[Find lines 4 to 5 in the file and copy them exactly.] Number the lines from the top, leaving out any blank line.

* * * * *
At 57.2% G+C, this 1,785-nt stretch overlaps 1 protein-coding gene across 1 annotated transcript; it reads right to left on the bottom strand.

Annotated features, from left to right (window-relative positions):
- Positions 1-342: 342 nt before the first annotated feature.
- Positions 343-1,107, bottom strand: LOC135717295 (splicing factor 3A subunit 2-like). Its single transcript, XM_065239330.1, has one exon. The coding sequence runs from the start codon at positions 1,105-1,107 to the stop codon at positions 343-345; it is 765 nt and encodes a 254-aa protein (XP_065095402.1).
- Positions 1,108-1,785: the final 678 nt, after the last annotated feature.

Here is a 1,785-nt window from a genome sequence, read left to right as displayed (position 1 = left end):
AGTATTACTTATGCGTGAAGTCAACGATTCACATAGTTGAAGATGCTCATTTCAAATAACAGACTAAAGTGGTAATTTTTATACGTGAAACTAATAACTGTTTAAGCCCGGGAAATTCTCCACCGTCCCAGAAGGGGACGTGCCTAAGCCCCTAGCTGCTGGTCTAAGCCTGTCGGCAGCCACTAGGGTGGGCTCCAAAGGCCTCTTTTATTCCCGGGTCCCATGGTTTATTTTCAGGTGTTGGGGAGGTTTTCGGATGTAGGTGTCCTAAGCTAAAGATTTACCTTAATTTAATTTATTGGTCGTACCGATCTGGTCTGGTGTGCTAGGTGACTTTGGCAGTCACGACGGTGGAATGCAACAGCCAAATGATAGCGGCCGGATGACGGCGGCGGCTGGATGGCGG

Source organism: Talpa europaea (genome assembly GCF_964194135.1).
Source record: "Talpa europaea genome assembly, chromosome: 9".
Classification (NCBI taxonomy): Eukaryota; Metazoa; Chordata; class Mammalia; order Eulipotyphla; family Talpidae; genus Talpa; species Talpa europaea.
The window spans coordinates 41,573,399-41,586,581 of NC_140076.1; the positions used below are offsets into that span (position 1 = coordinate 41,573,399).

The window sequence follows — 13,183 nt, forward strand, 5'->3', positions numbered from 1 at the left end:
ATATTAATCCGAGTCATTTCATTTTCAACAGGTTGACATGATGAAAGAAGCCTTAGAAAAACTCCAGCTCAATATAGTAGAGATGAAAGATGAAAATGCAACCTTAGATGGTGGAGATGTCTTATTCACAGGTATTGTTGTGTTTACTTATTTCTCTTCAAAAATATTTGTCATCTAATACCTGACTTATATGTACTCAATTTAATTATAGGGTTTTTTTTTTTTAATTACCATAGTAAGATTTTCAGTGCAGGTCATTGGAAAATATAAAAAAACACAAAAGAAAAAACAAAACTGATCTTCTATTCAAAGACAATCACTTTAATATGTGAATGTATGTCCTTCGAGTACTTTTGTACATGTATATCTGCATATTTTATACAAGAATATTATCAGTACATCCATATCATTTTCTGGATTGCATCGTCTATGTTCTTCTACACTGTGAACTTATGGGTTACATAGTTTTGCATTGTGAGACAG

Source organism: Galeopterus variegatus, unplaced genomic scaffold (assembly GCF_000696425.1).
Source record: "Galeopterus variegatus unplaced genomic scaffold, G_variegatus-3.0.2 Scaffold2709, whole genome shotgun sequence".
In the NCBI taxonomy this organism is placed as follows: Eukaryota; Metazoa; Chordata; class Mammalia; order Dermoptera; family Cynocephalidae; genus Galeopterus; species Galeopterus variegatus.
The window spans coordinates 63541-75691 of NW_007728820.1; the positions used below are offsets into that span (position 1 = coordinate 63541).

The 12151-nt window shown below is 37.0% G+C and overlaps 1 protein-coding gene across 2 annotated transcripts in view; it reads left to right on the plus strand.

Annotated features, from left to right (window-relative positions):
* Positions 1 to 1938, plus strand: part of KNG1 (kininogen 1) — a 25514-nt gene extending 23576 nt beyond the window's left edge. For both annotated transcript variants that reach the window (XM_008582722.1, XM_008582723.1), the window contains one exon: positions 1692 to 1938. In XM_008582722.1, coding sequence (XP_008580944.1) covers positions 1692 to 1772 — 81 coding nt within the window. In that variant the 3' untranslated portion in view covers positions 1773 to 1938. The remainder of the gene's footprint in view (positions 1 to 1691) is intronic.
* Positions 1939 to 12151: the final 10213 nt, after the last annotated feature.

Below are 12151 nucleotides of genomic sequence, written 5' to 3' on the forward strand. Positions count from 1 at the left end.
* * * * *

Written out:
- Positions 343-1,107, bottom strand: LOC135717295 (splicing factor 3A subunit 2-like). Its single transcript, XM_065239330.1, has one exon. The coding sequence runs from the start codon at positions 1,105-1,107 to the stop codon at positions 343-345; it is 765 nt and encodes a 254-aa protein (XP_065095402.1).
- Positions 1,108-1,785: the final 678 nt, after the last annotated feature.